Traumatic experiences can cause significant pyschological problems for large numbers of people. Not everyone is affected but it is estimated that 13% of people involved in car crashes and 19% of people who are victims of violent crime go on to suffer from acute stress disorder. Rates of acute post-traumatic stress disorder (PTSD), which is defined as PTSD symptoms for less than three months, vary from 23% of those involved in car crashes to 47% in rape victims. A third of people who develop acute PTSD go on to develop chronic PTSD, suffering symptoms for 6 years or longer. People have tried to develop interventions to prevent the development of chronic PTSD. One such intervention was psychological debriefing but this began to be questioned in the 1990s, little evidence was found for its effectiveness and many experts now advise against it. A review of 25 studies by researchers at Cardiff University found that trauma-focused cognitive-behaviour therapy (CBT) was more effective than doing nothing or supportive counselling for acute stress disorder and acute PTSD.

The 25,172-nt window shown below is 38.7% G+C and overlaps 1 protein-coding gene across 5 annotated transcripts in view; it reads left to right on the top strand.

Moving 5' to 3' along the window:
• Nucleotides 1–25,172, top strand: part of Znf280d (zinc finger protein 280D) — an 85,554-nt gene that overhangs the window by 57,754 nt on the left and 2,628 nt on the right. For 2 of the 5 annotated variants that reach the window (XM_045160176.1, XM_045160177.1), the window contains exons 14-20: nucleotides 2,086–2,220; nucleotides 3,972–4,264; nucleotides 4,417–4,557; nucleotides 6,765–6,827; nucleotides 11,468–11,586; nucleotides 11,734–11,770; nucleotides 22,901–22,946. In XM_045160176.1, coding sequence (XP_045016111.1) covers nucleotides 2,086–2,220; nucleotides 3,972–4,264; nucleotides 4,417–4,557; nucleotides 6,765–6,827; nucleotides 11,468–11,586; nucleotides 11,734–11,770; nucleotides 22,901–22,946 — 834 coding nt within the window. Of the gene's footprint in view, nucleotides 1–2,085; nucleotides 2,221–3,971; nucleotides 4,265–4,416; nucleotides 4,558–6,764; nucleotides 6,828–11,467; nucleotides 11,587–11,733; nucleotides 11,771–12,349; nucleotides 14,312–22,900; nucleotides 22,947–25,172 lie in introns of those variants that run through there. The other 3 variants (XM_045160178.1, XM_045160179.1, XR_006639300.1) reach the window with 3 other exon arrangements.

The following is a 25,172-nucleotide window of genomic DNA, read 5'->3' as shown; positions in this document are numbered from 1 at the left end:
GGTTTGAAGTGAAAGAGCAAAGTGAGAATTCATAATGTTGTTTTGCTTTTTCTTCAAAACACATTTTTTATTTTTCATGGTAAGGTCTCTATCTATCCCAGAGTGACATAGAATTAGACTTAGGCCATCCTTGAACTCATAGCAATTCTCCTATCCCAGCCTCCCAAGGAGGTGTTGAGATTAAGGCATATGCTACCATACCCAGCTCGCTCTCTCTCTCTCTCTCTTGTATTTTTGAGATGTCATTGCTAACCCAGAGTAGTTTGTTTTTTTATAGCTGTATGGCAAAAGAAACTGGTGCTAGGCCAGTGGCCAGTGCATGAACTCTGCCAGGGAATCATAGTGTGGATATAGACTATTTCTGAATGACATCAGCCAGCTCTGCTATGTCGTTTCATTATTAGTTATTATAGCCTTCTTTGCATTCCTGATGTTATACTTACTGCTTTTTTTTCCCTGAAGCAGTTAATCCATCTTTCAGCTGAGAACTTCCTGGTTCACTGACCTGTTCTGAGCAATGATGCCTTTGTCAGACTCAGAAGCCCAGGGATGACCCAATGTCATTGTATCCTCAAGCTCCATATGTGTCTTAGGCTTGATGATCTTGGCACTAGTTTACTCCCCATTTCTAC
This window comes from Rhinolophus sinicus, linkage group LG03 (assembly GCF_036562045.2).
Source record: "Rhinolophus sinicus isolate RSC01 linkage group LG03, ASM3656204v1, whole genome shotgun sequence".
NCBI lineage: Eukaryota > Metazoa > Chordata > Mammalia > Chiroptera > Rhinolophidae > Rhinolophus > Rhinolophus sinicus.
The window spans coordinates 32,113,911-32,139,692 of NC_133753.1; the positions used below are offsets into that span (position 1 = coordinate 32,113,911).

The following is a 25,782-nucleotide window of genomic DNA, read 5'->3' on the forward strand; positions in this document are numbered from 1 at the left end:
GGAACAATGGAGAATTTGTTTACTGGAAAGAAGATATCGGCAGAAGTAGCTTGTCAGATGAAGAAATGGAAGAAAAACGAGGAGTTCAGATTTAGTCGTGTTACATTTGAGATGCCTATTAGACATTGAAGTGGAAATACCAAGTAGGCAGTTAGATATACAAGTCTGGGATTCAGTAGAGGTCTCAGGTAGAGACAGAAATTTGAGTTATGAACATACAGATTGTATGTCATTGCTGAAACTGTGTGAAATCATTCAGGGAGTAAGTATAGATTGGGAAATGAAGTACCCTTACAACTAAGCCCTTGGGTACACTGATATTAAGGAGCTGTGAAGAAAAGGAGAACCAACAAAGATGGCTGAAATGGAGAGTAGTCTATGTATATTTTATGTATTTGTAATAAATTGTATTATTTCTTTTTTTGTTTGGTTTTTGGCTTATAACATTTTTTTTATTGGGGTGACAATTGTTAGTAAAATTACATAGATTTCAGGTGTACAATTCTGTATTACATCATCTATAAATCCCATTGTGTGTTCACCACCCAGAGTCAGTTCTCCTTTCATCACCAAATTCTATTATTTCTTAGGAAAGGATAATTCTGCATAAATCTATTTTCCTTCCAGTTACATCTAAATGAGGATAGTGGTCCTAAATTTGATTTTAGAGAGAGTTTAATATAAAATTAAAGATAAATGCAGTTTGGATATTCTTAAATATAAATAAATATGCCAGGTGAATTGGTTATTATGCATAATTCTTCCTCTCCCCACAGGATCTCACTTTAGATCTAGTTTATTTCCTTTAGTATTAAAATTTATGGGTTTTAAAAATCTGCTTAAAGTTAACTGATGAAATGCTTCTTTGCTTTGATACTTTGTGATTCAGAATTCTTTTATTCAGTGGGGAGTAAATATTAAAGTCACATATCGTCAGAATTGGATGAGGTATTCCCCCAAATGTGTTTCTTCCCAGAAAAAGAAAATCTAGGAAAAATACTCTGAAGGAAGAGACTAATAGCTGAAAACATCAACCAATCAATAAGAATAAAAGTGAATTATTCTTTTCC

Roberts, Neil P. ... [et al] - Systematic review and meta-analysis of multiple-session early interventions following traumatic events American Journal of Psychiatry March 2009, 166(3), 293-301